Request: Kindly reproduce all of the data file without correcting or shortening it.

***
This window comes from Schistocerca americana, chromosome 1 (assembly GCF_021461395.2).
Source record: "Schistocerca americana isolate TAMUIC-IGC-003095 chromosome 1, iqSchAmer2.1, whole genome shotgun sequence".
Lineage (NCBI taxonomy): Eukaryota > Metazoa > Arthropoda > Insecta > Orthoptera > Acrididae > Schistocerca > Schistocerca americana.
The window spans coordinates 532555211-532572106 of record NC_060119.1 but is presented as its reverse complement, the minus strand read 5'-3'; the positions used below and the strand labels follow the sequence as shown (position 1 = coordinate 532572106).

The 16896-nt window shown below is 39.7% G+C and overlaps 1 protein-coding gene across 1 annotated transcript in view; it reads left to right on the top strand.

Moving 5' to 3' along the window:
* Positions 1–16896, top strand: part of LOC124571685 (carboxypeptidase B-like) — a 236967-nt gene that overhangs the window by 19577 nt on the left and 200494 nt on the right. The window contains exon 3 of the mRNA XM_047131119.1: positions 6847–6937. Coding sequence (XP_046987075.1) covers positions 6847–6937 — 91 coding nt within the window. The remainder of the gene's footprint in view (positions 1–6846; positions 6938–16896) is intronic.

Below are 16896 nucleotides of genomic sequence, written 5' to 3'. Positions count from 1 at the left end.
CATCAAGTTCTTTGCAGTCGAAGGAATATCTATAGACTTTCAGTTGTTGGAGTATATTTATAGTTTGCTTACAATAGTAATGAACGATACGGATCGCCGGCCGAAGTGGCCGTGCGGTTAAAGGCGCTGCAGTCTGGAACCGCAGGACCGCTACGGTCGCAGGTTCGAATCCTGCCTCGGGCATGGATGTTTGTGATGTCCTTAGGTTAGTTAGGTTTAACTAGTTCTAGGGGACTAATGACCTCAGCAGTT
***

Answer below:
This window comes from Schistocerca americana, chromosome 1 (assembly GCF_021461395.2).
Source record: "Schistocerca americana isolate TAMUIC-IGC-003095 chromosome 1, iqSchAmer2.1, whole genome shotgun sequence".
Lineage (NCBI taxonomy): Eukaryota > Metazoa > Arthropoda > Insecta > Orthoptera > Acrididae > Schistocerca > Schistocerca americana.
The window spans coordinates 532555211-532572106 of record NC_060119.1 but is presented as its reverse complement, the minus strand read 5'-3'; the positions used below and the strand labels follow the sequence as shown (position 1 = coordinate 532572106).

The 16896-nt window shown below is 39.7% G+C and overlaps 1 protein-coding gene across 1 annotated transcript in view; it reads left to right on the top strand.

Moving 5' to 3' along the window:
* Positions 1–16896, top strand: part of LOC124571685 (carboxypeptidase B-like) — a 236967-nt gene that overhangs the window by 19577 nt on the left and 200494 nt on the right. The window contains exon 3 of the mRNA XM_047131119.1: positions 6847–6937. Coding sequence (XP_046987075.1) covers positions 6847–6937 — 91 coding nt within the window. The remainder of the gene's footprint in view (positions 1–6846; positions 6938–16896) is intronic.

Below are 16896 nucleotides of genomic sequence, written 5' to 3'. Positions count from 1 at the left end.
CATCAAGTTCTTTGCAGTCGAAGGAATATCTATAGACTTTCAGTTGTTGGAGTATATTTATAGTTTGCTTACAATAGTAATGAACGATACGGATCGCCGGCCGAAGTGGCCGTGCGGTTAAAGGCGCTGCAGTCTGGAACCGCAGGACCGCTACGGTCGCAGGTTCGAATCCTGCCTCGGGCATGGATGTTTGTGATGTCCTTAGGTTAGTTAGGTTTAACTAGTTCTAGGGGACTAATGACCTCAGCAGTT